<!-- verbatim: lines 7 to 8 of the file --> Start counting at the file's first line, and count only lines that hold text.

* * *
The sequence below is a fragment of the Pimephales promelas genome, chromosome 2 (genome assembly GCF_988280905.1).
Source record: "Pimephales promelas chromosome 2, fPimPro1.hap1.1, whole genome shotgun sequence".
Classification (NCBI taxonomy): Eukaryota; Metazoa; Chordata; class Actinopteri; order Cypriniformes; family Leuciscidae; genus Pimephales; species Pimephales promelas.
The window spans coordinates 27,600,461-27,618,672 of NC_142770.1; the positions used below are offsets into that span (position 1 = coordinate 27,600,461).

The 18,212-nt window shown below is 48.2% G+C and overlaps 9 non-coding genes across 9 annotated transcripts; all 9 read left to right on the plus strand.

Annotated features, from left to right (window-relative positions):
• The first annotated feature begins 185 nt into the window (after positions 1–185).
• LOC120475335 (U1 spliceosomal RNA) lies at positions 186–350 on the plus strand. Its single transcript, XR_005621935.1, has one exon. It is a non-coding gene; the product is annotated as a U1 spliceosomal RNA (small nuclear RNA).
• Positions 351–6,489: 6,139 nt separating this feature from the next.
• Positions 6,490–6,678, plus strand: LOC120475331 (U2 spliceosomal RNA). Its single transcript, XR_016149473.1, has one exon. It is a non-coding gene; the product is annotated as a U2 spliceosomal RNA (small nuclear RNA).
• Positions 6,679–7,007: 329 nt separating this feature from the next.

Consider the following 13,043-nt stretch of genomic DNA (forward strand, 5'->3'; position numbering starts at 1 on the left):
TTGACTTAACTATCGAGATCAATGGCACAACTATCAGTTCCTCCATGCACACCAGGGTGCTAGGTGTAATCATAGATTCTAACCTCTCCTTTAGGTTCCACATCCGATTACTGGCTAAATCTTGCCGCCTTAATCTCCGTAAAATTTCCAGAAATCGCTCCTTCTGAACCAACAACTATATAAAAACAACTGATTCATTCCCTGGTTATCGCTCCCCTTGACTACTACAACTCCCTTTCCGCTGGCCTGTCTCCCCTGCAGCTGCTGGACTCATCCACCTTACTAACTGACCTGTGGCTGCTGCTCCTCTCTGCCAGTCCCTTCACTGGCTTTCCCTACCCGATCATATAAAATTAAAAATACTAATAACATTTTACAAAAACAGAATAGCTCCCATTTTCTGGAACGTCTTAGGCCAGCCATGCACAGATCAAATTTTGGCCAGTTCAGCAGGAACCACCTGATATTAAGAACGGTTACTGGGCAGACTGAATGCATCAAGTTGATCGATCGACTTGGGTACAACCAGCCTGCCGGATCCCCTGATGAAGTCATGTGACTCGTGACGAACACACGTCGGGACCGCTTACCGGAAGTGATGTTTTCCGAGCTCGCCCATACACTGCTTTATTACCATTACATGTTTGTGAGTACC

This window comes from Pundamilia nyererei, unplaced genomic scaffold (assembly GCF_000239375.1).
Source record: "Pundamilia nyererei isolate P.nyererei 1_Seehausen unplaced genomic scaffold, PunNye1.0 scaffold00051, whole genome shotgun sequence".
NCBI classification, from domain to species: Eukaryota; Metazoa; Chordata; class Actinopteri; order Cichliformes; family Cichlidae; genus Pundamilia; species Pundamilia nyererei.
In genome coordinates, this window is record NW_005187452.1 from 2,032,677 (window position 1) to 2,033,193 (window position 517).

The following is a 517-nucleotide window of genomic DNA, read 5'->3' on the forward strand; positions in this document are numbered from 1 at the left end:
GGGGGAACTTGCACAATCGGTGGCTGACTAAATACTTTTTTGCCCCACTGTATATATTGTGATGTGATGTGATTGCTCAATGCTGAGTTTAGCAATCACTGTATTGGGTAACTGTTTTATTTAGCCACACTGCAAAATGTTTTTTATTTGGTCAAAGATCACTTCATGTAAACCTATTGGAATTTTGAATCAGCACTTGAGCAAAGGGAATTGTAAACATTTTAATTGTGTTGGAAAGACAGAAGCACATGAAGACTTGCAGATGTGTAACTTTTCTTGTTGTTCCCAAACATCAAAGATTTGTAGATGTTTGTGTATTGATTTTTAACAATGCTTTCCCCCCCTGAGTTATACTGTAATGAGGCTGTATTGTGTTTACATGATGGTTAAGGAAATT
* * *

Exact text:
• The first annotated feature begins 185 nt into the window (after positions 1–185).
• LOC120475335 (U1 spliceosomal RNA) lies at positions 186–350 on the plus strand. Its single transcript, XR_005621935.1, has one exon. It is a non-coding gene; the product is annotated as a U1 spliceosomal RNA (small nuclear RNA).